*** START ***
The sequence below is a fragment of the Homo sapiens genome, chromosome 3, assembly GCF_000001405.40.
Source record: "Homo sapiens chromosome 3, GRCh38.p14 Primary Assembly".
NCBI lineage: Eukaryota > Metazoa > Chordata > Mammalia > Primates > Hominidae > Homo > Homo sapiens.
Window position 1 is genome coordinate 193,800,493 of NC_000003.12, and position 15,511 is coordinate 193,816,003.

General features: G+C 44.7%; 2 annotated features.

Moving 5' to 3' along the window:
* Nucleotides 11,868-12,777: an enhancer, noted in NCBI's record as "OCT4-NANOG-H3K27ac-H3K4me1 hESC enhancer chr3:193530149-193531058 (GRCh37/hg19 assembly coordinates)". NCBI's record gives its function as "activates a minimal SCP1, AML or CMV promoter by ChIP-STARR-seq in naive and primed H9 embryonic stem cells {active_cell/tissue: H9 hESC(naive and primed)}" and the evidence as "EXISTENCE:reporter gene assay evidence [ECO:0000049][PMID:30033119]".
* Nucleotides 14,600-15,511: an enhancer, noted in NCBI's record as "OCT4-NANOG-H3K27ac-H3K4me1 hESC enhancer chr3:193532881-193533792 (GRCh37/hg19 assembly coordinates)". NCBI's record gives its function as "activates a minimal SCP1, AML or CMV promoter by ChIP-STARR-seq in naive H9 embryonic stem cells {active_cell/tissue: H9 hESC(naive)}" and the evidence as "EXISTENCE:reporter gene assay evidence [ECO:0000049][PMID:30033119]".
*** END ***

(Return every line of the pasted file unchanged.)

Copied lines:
The sequence below is a fragment of the Homo sapiens genome, chromosome 3, assembly GCF_000001405.40.
Source record: "Homo sapiens chromosome 3, GRCh38.p14 Primary Assembly".
NCBI lineage: Eukaryota > Metazoa > Chordata > Mammalia > Primates > Hominidae > Homo > Homo sapiens.
Window position 1 is genome coordinate 193,800,493 of NC_000003.12, and position 15,511 is coordinate 193,816,003.

General features: G+C 44.7%; 2 annotated features.

Moving 5' to 3' along the window:
* Nucleotides 11,868-12,777: an enhancer, noted in NCBI's record as "OCT4-NANOG-H3K27ac-H3K4me1 hESC enhancer chr3:193530149-193531058 (GRCh37/hg19 assembly coordinates)". NCBI's record gives its function as "activates a minimal SCP1, AML or CMV promoter by ChIP-STARR-seq in naive and primed H9 embryonic stem cells {active_cell/tissue: H9 hESC(naive and primed)}" and the evidence as "EXISTENCE:reporter gene assay evidence [ECO:0000049][PMID:30033119]".
* Nucleotides 14,600-15,511: an enhancer, noted in NCBI's record as "OCT4-NANOG-H3K27ac-H3K4me1 hESC enhancer chr3:193532881-193533792 (GRCh37/hg19 assembly coordinates)". NCBI's record gives its function as "activates a minimal SCP1, AML or CMV promoter by ChIP-STARR-seq in naive H9 embryonic stem cells {active_cell/tissue: H9 hESC(naive)}" and the evidence as "EXISTENCE:reporter gene assay evidence [ECO:0000049][PMID:30033119]".